I think it depends somewhat on how the person is praying and what else they are doing. So, if we have a person who understands the material, does really well in practical situations but goes to pieces under exam conditions who is praying (and getting others to pray) that s/he will remain calm and be able to show the examiners that s/he actually knows and understands the course material, this is hardly cheating. If we have someone who has only attended the compulsory parts of the course, not opened a textbook except to complete the assignments and has been partying all semester and is praying to pass, it’s probably also not cheating because God will say no. 🙂

    The people I have problems with are those like my mother. She lives in a smallish rural city and we drove downtown around 10.30 am to go to the bank. She was praying “please, Lord, get us a parking spot close to the bank” and then, when I was able to drive into one of about 10 parking spaces close to the bank (which is what you would expect at 10.30 am) “Thank you Lord.” “See, God answers prayer”, she tells me. Well, yes, God does answer prayer, but this was a situation in which there was no need to bother God because there was no reason to expect that there *wouldn’t* be a parking space close to the bank. She is elderly and has poor vision, so not having to walk too far from the car is a nice thing for her – she is not just lazy, incidentally, but this kind of prayer is somewhat akin to praying on Monday “Please, Lord, let tomorrow be Tuesday.”

  • Paul D.

    I think some of the commenters here might be missing the point. The point isn’t asking God for favours — good health, a convenient parking space, etc. Nor is the point the providence of God in ordaining the outcomes of mundane events. The point is that there are situations in which getting the help of a third party is cheating, and if you genuinely think God is giving you a surreptitious advantage by making correct test answers appear in your head, how is that different from cheating by having a friend texting you answers? Oughtn’t the prayer of an honest Christian to be, “Dear God, don’t help me with this test, for that would be unfair to other students and negate the reason I took this course”?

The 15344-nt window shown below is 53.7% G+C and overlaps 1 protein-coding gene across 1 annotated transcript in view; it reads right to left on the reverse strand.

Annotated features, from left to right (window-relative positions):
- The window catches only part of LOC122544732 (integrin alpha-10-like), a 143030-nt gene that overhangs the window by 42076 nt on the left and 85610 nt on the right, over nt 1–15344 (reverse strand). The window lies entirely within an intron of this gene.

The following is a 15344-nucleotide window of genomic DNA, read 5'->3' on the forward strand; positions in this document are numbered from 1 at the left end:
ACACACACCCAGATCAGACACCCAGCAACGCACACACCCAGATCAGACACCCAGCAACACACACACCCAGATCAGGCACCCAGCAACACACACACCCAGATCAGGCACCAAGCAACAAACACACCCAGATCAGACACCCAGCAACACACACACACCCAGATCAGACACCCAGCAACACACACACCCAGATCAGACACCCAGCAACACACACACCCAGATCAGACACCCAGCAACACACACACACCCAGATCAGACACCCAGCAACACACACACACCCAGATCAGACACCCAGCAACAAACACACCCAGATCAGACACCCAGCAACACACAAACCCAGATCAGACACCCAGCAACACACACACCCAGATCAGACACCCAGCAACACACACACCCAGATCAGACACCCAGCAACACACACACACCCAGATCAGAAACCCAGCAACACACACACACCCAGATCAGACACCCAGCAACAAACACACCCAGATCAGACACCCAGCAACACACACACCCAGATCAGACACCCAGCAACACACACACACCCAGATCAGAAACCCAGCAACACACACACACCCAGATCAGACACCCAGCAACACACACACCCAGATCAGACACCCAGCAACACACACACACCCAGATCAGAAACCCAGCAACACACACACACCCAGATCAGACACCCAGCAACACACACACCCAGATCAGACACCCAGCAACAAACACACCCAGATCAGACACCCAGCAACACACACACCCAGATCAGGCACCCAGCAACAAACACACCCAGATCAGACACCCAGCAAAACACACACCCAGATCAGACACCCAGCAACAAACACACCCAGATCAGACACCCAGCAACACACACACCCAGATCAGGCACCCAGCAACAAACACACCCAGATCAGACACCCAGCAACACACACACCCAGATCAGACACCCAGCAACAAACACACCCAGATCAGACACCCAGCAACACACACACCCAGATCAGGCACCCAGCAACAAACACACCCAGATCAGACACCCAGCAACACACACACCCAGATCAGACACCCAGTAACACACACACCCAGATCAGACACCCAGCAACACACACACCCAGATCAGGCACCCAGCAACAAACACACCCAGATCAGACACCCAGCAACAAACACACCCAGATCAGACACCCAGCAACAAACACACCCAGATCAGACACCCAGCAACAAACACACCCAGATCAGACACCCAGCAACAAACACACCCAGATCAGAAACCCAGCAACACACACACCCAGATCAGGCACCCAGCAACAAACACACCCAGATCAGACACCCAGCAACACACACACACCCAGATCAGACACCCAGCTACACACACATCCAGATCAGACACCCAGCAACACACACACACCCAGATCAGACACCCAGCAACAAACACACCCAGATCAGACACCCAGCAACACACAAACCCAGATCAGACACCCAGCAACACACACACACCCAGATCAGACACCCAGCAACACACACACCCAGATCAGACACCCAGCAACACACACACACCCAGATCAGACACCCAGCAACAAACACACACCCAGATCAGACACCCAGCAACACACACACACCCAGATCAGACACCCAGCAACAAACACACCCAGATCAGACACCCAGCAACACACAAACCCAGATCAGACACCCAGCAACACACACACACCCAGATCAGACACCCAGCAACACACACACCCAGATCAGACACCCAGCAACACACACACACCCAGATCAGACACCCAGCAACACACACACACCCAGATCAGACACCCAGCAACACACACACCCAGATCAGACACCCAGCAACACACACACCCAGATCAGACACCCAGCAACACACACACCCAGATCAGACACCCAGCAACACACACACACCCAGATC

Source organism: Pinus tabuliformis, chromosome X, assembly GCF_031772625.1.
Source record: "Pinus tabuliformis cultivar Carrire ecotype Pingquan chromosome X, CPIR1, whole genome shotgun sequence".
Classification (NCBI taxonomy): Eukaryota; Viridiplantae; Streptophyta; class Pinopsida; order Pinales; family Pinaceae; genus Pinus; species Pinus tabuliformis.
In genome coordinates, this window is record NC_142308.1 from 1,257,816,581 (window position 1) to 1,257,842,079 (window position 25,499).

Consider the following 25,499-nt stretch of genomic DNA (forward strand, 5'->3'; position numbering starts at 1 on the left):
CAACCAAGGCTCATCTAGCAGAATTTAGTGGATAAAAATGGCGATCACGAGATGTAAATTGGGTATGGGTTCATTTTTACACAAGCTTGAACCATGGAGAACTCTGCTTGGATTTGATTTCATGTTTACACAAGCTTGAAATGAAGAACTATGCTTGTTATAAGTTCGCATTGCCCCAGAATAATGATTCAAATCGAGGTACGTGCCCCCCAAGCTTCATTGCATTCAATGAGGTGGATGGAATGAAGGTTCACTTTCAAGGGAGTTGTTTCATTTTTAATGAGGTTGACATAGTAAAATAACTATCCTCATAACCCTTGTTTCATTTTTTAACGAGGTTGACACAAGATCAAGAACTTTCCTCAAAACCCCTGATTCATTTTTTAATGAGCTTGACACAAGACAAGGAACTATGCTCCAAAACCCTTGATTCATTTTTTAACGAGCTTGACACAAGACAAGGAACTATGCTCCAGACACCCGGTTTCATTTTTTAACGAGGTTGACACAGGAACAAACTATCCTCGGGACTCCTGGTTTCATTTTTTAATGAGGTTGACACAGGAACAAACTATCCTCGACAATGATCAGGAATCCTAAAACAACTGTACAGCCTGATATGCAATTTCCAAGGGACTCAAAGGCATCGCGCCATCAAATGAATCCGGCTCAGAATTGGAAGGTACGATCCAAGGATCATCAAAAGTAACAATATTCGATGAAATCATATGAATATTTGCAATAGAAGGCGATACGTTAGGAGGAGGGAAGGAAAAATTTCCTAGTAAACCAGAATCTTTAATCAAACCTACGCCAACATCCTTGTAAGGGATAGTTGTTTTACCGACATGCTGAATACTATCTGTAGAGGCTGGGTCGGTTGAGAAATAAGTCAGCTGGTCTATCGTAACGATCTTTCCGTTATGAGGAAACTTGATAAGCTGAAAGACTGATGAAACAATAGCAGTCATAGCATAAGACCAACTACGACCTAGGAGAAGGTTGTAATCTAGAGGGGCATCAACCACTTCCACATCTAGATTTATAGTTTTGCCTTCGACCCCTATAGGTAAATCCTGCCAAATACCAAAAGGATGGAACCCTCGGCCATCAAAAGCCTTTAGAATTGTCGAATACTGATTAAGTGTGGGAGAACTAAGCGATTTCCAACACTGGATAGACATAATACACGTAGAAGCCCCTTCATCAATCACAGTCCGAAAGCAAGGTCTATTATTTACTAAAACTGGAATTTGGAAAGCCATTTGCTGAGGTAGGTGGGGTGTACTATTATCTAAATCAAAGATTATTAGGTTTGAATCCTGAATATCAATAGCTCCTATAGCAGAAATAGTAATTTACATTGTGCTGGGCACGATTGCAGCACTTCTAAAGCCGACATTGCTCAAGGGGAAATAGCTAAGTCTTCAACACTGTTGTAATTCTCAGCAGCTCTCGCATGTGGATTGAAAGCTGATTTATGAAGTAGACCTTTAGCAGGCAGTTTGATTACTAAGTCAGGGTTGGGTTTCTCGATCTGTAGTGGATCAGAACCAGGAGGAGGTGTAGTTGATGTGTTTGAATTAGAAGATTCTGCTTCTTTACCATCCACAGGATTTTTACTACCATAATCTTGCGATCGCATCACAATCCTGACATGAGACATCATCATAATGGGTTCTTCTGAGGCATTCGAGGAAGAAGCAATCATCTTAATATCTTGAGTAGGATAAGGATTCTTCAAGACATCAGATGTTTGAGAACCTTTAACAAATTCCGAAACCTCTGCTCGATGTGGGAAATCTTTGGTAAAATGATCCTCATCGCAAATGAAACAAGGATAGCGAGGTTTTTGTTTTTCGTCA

I think the same question arises with sports. If you actually think God helped you perform better than you could have naturally, then I fail to see how that differs from taking a performance-enhancing drug. (We can complicate the question by asking if it’s ethically wrong to attempt to take performance-enhancing drugs while inadvertently consuming a placebo instead. I think most people would say yes.)

    However, since so many people pray for supernatural help on tests and in sporting events, and most of them would vigorously deny they are cheating, I would conclude that they don’t actually expect prayer to work in a genuine sense, but are merely doing so out of a habit that is very similar, if not identical, to superstition. Perhaps there is some cognitive dissonance there as there is in most supernaturalist, neo-medieval views of God — the desire for God to exist as an anthropomorphic being with magical powers, coupled with the realization that the universe operates exactly as it would if no such being existed.

  • Bob MacDonald

    God is not a third party, independent of examiner or examinee.

  • Paul D.

    If God is a person, and God is not you or the teacher, then by definition He is a third party.

    You can pose a non-anthropomorphic, panentheistic view of God (very reasonable, I think), but this is generally not the sort of God people are praying to for better marks or scoring touchdowns.

  • Great post — funny.  You are one of the many fine Christians sweeping your house (as my cartoon today illustrates).

    Getting rid of magical thinking in Christianity is a tough task.  Thanks for your efforts!

  • Bob MacDonald

    The answer is in the “Globe and Mail – Elizabeth Renzetti’s column.

    Call me names (panentheist) if you like – but I’, not one, I think, or not.